The second quality mentioned in relation to the bigdei kehunah is “judgement,” and it is associated with the breast (although the term “breast” doesn’t appear in the Hebrew, the English translation renders “chosshen” as “breastplate” because the breast was the part of the body which this plate covered). The “breastplate of judgement” was the heaviest of the bigdei kehunah, and it was suspended by straps from the shoulders of the kohen gadol (=high priest), who thereby literally “shouldered” the burden of “justice.” But the symbolism contains another layer as well, because in Jewish literature the breast represents one’s sense of shame or guilt – hence the idiom “to beat one’s breast” (which Jews actually do – lightly, of course – during viduy [=confessional prayers] on Yom Kippur [=Day of Atonement] and during the daily blessing of selach lanu [=”please forgive us”] during the amidah [=”eighteen benedictions”]). In essence, then, the chosshen reminds us that the kohen, like all leaders, faces a choice: he can either shoulder the burden of justice, or – if he removes the breastplate (i.e. the yoke) of justice, thereby exposing his breast – the burden he will bear will be that of a guilty conscience.
The third quality mentioned in relation to the bigdei kehuna is “memory,” and it is associated with the heart. Specifically, it is the memory of the “people” which the kohen must keep in his heart, and it is the names of those people which the kohen must carry with him when performing his duties of office. Leaders must “remember the little people;” they cannot let their wealth, social status, political influence or intellectual abilities cause them to forget what life looks like for those who don’t share in these gifts. Someone who leads only with his or her head – that is, who crafts policies based on high-level facts and figures but who fails to consider the impacts of these policies on an individual level – may perhaps prove him or herself an effective governor. But to be a good leader, he or she must engage one’s heart: they must see the state of the people, must listen to their concerns, must empathize with their plight, and must work to improve their condition with the same sense of urgency with which they would work to improve their own.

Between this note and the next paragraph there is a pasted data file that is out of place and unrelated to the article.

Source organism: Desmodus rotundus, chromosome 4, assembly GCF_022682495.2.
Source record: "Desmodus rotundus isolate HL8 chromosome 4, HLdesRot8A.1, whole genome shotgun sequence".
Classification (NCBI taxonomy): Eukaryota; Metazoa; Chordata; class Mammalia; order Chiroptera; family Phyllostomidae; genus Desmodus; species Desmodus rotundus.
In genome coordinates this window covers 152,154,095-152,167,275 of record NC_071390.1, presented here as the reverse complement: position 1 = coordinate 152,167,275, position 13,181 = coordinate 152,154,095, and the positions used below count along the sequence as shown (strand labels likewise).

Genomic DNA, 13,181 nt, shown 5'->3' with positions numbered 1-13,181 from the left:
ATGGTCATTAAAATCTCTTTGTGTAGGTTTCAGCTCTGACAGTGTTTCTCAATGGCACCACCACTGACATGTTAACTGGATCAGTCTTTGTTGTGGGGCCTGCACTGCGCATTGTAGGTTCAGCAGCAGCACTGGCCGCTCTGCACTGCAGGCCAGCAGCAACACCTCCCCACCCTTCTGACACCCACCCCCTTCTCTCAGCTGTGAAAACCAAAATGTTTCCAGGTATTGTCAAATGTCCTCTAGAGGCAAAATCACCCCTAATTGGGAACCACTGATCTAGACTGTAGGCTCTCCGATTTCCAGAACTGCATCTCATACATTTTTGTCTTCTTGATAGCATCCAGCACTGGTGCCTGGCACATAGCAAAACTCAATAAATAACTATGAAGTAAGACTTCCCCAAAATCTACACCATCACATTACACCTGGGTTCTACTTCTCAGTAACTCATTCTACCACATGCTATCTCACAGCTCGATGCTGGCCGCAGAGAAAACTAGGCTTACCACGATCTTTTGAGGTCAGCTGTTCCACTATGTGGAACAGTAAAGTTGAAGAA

The fourth and final quality mentioned in relation to the bigdei kehunah is “holiness,” which we might interpret as “higher purpose.” This “higher purpose” is associated with the forehead because a good leader must always keep their “higher purpose” at the front of their minds (literally, at the “fore” of their “heads”). Why am I doing this, in the first place? a leader must always ask himself. Who am I serving? What are my goals? Too often, leaders step into positions of power with noble intentions but lose sight of those ideals in their struggle to maintain power – as if power, for its own sake, is worth pursuing. It isn’t. The goal, in the Torah’s idiom, is to be “holy to Hashem.” Civil service or communal activism is sacred work, and it must always be conceived of in that frame of mind. Only leaders who remember this can find “favor before Hashem” – can find success in their endeavors on behalf of their constituents.
These, then, are the qualities of a great leader, as symbolized by the bigdei kehunah described in this week’s Parshah: honor and majesty, in one’s external conduct and affairs; the burden of justice upon one’s shoulders, and a moral conscience in one’s breast; memory of, and empathy for, the people, in one’s heart; and a sense of higher purpose firmly impressed upon one’s mind.